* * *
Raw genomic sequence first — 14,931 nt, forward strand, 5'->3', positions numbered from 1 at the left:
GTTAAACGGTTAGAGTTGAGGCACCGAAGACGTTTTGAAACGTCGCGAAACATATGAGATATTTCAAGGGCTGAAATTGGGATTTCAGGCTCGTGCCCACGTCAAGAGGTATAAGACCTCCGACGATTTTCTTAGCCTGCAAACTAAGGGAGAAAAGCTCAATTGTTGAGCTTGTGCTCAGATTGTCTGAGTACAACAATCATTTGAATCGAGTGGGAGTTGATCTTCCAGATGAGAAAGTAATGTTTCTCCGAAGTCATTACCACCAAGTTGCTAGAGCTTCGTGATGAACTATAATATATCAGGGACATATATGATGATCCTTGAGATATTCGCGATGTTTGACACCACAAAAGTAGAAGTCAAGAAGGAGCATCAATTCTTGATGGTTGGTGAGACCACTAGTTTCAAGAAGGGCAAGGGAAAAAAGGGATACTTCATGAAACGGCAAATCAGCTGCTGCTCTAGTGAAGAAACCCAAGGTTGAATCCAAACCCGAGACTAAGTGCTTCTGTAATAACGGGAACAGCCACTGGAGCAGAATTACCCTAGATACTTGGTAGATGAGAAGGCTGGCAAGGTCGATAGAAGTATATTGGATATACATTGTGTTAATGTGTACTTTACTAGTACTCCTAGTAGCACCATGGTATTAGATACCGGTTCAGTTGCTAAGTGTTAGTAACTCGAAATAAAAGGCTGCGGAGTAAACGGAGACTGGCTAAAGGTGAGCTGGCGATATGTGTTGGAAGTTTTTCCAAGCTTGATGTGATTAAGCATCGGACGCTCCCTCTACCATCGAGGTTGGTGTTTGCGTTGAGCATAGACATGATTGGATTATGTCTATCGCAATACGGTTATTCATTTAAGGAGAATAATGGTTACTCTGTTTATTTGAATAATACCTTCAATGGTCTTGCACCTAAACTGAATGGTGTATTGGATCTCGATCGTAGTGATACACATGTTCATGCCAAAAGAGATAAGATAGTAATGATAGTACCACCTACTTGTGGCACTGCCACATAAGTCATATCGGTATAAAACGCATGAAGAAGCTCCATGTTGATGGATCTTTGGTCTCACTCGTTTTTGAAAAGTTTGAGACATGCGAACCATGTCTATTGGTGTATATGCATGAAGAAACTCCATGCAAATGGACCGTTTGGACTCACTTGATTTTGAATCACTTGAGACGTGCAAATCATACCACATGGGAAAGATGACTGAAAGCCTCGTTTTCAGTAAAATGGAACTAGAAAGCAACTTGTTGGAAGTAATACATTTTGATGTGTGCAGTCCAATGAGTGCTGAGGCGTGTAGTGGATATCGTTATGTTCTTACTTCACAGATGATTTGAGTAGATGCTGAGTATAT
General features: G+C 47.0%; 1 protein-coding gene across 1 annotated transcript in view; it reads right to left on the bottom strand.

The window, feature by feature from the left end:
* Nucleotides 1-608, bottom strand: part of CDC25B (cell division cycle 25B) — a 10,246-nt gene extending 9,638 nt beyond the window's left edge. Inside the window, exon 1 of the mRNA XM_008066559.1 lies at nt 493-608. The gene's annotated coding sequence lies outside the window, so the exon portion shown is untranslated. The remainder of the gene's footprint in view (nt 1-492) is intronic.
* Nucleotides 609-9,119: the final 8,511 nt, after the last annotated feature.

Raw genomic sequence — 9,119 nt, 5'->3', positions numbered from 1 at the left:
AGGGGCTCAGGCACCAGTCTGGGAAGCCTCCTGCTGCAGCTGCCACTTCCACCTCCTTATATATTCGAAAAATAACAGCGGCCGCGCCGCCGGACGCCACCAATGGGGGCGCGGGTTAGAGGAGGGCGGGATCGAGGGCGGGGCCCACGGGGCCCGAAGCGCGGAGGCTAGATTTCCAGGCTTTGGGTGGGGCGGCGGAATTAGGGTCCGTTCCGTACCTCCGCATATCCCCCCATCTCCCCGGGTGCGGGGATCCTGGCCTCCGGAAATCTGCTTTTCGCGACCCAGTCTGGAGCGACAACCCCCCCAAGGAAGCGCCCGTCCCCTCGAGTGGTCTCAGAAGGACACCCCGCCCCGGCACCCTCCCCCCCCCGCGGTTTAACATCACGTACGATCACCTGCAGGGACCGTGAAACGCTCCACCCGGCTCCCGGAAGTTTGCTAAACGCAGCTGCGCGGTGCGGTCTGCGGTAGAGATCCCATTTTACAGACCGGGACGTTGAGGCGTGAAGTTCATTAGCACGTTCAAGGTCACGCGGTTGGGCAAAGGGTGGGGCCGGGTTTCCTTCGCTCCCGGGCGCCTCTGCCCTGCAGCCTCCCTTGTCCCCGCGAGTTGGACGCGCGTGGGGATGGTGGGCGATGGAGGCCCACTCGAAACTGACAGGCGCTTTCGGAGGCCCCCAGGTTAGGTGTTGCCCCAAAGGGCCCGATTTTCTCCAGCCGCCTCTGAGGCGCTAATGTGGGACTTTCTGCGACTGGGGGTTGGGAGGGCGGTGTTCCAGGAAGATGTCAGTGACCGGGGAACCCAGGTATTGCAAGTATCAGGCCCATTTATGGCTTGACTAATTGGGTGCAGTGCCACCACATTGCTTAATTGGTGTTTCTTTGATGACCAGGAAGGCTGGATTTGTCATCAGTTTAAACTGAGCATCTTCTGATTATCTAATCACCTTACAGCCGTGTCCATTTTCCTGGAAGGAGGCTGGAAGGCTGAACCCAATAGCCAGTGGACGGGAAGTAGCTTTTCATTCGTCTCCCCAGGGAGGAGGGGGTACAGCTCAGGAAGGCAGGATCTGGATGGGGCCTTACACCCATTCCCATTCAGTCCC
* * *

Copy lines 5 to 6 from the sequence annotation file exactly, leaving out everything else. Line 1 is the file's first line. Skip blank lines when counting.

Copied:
* Nucleotides 1-608, bottom strand: part of CDC25B (cell division cycle 25B) — a 10,246-nt gene extending 9,638 nt beyond the window's left edge. Inside the window, exon 1 of the mRNA XM_008066559.1 lies at nt 493-608. The gene's annotated coding sequence lies outside the window, so the exon portion shown is untranslated. The remainder of the gene's footprint in view (nt 1-492) is intronic.
* Nucleotides 609-9,119: the final 8,511 nt, after the last annotated feature.